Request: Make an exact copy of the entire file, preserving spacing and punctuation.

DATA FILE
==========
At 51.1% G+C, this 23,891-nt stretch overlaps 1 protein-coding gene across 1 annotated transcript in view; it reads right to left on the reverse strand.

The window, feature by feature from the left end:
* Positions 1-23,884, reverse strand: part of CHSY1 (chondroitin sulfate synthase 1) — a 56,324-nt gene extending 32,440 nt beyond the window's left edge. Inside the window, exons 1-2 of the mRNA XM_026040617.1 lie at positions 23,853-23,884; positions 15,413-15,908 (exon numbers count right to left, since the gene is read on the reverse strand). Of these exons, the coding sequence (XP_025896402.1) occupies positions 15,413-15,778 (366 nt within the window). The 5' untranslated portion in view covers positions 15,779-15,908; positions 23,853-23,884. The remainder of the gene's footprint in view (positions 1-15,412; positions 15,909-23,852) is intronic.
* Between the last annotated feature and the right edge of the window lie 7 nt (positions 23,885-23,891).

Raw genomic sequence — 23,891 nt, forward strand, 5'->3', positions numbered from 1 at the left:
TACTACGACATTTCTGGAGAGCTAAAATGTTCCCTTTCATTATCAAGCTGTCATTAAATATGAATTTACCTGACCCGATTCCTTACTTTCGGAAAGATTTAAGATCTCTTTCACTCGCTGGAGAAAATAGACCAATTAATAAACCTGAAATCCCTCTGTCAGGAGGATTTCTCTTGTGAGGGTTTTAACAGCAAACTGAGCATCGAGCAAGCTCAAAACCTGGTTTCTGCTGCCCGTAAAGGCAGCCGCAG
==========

At 51.1% G+C, this 23,891-nt stretch overlaps 1 protein-coding gene across 1 annotated transcript in view; it reads right to left on the reverse strand.

The window, feature by feature from the left end:
* Positions 1-23,884, reverse strand: part of CHSY1 (chondroitin sulfate synthase 1) — a 56,324-nt gene extending 32,440 nt beyond the window's left edge. Inside the window, exons 1-2 of the mRNA XM_026040617.1 lie at positions 23,853-23,884; positions 15,413-15,908 (exon numbers count right to left, since the gene is read on the reverse strand). Of these exons, the coding sequence (XP_025896402.1) occupies positions 15,413-15,778 (366 nt within the window). The 5' untranslated portion in view covers positions 15,779-15,908; positions 23,853-23,884. The remainder of the gene's footprint in view (positions 1-15,412; positions 15,909-23,852) is intronic.
* Between the last annotated feature and the right edge of the window lie 7 nt (positions 23,885-23,891).

Raw genomic sequence — 23,891 nt, forward strand, 5'->3', positions numbered from 1 at the left:
TACTACGACATTTCTGGAGAGCTAAAATGTTCCCTTTCATTATCAAGCTGTCATTAAATATGAATTTACCTGACCCGATTCCTTACTTTCGGAAAGATTTAAGATCTCTTTCACTCGCTGGAGAAAATAGACCAATTAATAAACCTGAAATCCCTCTGTCAGGAGGATTTCTCTTGTGAGGGTTTTAACAGCAAACTGAGCATCGAGCAAGCTCAAAACCTGGTTTCTGCTGCCCGTAAAGGCAGCCGCAG